This cover continues to grab me, even after at least 3 previous attempts over a period of a year of unsuccessful research on William Shawcross. The reasons for my obsession include my failure to ‘crack the code of silence’, the boldness of the addressees penmanship, the multiple use of two different stamps of Victoria and the multiple postmarking on the front. It was addressed to Wm Shawcross Esq., Fern Acre, Brooklands Road, Sale, Cheshire. At top left there is a ms. Via Brindisi, No 4 Balmoral, January 15, 1877 [presumably the date written].
To add to the complexity the recipient Shawcross has added a line to the address ‘Answered by Brindisi March 16 (—–). At the top there is an unframed originating BALMORAL/ JA 21/ 77/ VICTORIA postmark, and the five stamps have the barred numeral ‘96′ (Type A2R, with no side bar), the two lilac mauve ‘TWO PENCE’ and the three blue ‘SIX PENCE’. There is a transit MELBOURNE/ 17/ JA 24/ 77, as well as a boxed ‘REGISTERED’ and an oval red ‘REGISTERED/ ( )/ LONDON (Figure 1).
The reverse has a transit red oval REGISTERED /23/ 12 MR 77/ MANCHESTER and a small black destination SALE/ C/ MR 12/ 77 (Figure 2).
In addition to the information on the cover’s front, the following meager data was all I had from a year’s intermittent research: William Shaw was confirmed living at the above address and in the National Archives he was described as an importer from China and the Far East and that he had a daughter. Two particularly poor undated pictures of William, both sitting in an armchair, produced by John Higham of Manchester were found on the internet, and one of these is shown as Figure 3.
William and his wife had a daughter, Ada Shawcross who was born in 1856 and they were living at Fern Acre, Broadlands Road, Sale. She married Percy H. Leigh in 1883, and he was described as a silk merchant. He was probably a well off man for their home, named “Brentwood”, as described and photographed (but not seen), befitted a man of money. An undated photograph of Ada Shawcross was taken by the same John Higham, and it was numbered consecutively to the photos of William, and Ada is shown in Figure 4.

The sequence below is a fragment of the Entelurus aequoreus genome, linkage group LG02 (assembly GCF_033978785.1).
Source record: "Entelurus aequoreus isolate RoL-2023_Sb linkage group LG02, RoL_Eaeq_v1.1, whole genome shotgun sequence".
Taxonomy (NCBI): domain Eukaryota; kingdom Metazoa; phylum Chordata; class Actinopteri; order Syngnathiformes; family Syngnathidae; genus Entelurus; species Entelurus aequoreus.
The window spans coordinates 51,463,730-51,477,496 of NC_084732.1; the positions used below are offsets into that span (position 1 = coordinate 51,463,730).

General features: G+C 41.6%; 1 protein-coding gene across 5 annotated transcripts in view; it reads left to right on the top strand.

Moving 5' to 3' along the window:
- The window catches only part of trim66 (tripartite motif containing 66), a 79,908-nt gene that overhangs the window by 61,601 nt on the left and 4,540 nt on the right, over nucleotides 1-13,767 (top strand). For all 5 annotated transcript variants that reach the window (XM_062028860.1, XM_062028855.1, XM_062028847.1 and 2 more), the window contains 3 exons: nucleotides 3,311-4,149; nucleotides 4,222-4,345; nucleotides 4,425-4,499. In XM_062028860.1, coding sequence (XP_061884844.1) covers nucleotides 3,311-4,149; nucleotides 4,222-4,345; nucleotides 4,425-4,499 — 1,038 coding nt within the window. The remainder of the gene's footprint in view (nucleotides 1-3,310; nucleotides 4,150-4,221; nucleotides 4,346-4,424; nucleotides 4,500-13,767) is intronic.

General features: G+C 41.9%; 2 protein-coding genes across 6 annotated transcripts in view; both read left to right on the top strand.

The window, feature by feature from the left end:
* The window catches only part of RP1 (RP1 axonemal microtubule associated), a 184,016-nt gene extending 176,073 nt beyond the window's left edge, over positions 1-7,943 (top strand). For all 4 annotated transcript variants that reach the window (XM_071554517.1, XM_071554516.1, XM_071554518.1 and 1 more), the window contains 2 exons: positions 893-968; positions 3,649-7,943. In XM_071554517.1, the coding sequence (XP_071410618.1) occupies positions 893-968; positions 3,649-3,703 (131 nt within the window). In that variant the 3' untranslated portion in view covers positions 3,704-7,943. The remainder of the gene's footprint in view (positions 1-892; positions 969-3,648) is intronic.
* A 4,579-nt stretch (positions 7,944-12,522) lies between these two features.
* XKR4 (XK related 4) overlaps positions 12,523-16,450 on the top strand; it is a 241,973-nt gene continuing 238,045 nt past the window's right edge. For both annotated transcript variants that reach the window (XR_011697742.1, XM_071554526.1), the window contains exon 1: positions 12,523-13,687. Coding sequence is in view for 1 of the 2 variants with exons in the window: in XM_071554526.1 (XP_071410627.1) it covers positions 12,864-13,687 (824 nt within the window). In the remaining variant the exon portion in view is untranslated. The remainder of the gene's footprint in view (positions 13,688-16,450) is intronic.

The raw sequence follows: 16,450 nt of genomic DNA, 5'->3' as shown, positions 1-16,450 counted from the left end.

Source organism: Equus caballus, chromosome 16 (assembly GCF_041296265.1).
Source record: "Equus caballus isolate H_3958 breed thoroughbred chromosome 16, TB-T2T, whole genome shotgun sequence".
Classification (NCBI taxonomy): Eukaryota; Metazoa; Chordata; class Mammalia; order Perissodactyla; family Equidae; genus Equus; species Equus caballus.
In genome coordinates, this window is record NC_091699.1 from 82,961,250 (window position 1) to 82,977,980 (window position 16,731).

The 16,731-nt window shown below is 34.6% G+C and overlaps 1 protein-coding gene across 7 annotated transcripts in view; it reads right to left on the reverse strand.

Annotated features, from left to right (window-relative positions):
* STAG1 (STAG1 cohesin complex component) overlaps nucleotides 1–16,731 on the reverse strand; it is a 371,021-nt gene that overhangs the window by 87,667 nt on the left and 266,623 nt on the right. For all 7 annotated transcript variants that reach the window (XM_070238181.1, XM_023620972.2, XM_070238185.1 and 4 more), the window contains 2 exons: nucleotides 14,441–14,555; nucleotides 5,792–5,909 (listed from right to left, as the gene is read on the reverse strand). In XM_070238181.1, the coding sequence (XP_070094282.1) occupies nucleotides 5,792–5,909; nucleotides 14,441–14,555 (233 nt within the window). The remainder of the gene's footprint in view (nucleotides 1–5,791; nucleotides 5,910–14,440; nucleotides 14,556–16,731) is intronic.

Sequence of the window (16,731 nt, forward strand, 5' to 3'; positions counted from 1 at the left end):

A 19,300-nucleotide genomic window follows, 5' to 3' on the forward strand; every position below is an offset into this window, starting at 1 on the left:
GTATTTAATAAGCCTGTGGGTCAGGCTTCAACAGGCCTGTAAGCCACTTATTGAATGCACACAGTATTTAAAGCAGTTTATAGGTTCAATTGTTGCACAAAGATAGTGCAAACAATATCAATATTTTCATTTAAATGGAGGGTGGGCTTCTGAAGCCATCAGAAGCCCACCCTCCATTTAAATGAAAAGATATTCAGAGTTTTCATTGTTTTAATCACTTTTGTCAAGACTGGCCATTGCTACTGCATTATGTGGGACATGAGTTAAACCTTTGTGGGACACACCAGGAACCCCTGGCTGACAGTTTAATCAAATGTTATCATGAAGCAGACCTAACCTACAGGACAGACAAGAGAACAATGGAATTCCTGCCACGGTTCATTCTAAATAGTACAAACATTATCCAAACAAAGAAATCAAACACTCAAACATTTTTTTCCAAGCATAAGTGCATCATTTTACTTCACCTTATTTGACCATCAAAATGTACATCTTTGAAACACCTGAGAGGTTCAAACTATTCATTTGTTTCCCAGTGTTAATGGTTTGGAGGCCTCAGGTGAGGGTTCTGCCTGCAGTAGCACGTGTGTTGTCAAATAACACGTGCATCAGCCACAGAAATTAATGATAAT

I emailed Trafford Council one whose libraries is in the area of William Shawcross’ address, and after a delay in the mails, I received the following information: William was born ‘about 1817′ and died at the age of 78 in the district of Altrincham, in the county of Cheshire. Limited details were found about the family and household in three 10-yearly Census. In 1871, William was head of the household at the age of 53 and he described himself as Retired Merchant with Manchester, Lancashire as his place of birth; his wife, Mary was 38, had no reported occupation, but reported her place of birth as Southport, Lancashire. Their only child, Ada was 14 and was a Scholar, her birth being Manchester, Lancashire. The family had three servants, two were domestic housemaids and one was a cook.
The 1881 Census, showed William as the head of the household, and he was now a widower, and he reported under occupation that he had “income from Dividends & Let of Money”. Ada described herself as daughter aged 24, with no occupation noted. They still had 3 servants, a Lady’s Maid, a House maid and a cook.
The 1891 Census showed William as head of the household aged 75, and living on his own means, Ada was no longer a member of the household, but there were still 3 servants, described as a Housekeeper, Cook, domestic senior, and a House maid. From this additional information it is reasonable to assume that William Shawcross had been a successful merchant.
I wish to acknowledge Karen Cliff who provided the data from the 1871, 1881 and 1891 Censuses.